Make it Snappy: Redhouse and Gifford bring back PBS documentarian

Nancy Keefe Rhodes 08/02/10More articles
Filmmaker Harry Wiland, left, and Onondaga Nation's Oren Lyons worked together last week on a project for PBS. Photo courtesy Gifford Foundation, used with permission.
PBS filmmaker Harry Wiland and Onondgaga Nation chief Oren Lyons at Onondaga Lake on July 26th. Lyons will be featured in a segment profiling Syracuse in the 2011 PBS series, "Building Healthy Cities." Photo courtesy Gifford Foundation, used with permission.

Filmmaker Harry Wiland and his producing partner Dale Bell first learned about Syracuse when the Gifford Foundation asked to include their hour-long film, “Philadelphia: The Holy Experiment,” in their “What If…?” Film Series at Redhouse Arts Center this past spring.

“We asked him if he’d waive his fee and explained what we’re trying to do here,” said Gifford’s Executive Director Kathy Goldfarb-Findling after a third screening Wednesday night at Redhouse. “He said sure. Then he decided to come and document what’s happening here.”

But let’s go back. The “What If…?” Film Series occurred when Gifford and Redhouse teamed up to screen three films about community-based urban innovation over five sessions from late March to mid-May. After each, audiences discussed the lessons of Boston, Philadelphia and five other US cities. The Philadelphia film – part of the “Edens Lost and Found” series on PBS in 2006, which also explores similar efforts in Chicago, Los Angeles and Seattle, and has a companion book – screened twice. The sessions were packed and the conversations long and lively.

Last Wednesday night, Erie Canal Museum curator Dan Ward said, “I’ve seen this film like five times now and each time I see something new.”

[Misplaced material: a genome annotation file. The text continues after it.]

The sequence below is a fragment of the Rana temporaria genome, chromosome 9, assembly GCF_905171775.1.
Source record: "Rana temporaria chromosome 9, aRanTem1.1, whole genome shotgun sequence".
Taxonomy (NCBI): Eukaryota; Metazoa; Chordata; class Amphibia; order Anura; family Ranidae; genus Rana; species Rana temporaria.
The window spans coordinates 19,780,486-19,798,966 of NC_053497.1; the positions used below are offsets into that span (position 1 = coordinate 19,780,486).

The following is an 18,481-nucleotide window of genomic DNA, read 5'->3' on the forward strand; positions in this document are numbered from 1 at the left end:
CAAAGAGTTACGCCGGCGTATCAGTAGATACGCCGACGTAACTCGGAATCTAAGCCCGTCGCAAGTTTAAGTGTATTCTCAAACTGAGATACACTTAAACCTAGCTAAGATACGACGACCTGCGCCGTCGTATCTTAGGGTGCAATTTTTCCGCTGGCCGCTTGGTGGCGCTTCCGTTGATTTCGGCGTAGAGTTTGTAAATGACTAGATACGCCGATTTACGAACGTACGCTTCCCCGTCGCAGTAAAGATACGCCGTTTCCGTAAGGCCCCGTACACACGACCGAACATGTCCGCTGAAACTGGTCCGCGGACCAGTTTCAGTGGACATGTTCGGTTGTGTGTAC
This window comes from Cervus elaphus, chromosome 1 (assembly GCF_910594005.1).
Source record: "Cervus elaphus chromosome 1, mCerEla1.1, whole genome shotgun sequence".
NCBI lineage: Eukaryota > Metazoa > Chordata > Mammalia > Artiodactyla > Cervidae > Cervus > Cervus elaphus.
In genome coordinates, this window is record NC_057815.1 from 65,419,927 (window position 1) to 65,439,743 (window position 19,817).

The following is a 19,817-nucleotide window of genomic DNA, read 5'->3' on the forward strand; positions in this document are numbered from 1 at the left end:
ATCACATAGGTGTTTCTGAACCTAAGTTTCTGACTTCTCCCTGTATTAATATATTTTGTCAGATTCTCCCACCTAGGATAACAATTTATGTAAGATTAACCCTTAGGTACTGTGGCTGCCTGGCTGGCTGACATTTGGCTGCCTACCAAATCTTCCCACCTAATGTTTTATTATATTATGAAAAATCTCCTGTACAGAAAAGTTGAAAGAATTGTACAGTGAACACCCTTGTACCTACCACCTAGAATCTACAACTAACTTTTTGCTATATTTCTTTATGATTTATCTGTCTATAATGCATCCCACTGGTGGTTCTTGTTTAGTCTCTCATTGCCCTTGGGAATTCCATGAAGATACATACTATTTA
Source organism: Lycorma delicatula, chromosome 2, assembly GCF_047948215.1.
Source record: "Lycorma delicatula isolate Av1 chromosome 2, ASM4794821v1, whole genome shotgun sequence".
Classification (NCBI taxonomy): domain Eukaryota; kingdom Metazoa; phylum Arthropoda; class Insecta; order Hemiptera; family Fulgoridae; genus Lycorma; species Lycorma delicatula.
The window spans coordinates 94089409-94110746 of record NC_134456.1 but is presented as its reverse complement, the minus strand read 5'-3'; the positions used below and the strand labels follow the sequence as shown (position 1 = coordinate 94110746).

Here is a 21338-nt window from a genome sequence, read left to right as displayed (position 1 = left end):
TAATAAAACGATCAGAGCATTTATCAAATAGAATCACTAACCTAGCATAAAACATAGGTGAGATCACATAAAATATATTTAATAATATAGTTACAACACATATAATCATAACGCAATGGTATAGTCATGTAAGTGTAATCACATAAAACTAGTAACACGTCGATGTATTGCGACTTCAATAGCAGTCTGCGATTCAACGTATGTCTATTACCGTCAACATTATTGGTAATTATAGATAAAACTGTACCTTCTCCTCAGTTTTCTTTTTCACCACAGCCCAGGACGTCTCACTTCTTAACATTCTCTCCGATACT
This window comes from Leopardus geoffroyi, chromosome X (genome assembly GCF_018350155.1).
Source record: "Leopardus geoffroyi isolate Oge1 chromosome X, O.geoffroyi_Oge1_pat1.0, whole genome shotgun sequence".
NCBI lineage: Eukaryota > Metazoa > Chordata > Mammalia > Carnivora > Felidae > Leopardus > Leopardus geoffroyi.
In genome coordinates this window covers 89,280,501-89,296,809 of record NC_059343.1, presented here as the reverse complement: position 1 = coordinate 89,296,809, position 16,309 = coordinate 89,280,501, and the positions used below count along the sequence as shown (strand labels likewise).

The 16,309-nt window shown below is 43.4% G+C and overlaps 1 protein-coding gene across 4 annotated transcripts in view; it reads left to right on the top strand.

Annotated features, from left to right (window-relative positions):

“The Holy Experiment” traces the founding, decline and recovery of the “city of brotherly love,” narrated by actor David Morse, who lives there. The Philadelphia Horticultural Society started Philadelphia Green in the 1970s, a project that uses the $1 million profit from their annual Flower Show to turn vacant lots in gardens. In 1993, PHS added a parks program. Doris Gwaltney, lifelong West Philly resident, chronicles how she and her neighbors then saved the historic four-acre Carroll Park. Ed Elliss tells the story of the Belgrade St. Park and Garden, and Doris Brown has hers about Norris Square Park. To qualify for PHS support, a project has to demonstrate that 85 percent of the neighborhood supports it. Said Elliss, “I had to learn to talk to my neighbors.”

Art followed. There’s a profile of the city-run Mural Arts Project and its director, Jane Golden. Since 1984 they’ve completed 2,500 exterior murals. A waiting list of 1,000 citizens want one too. Native Taiwanese artist Lily Yeh – who visited Syracuse a few years back – founded the Village for the Arts and Humanities in North Philadelphia. It’s thrived for two decades, despite naysayers who warned her the black neighborhood wouldn’t welcome her. Mary Corby’s Greensgrow is a hydroponic vegetable farm on an old steel plant site, which supplies the organic White Dog Café.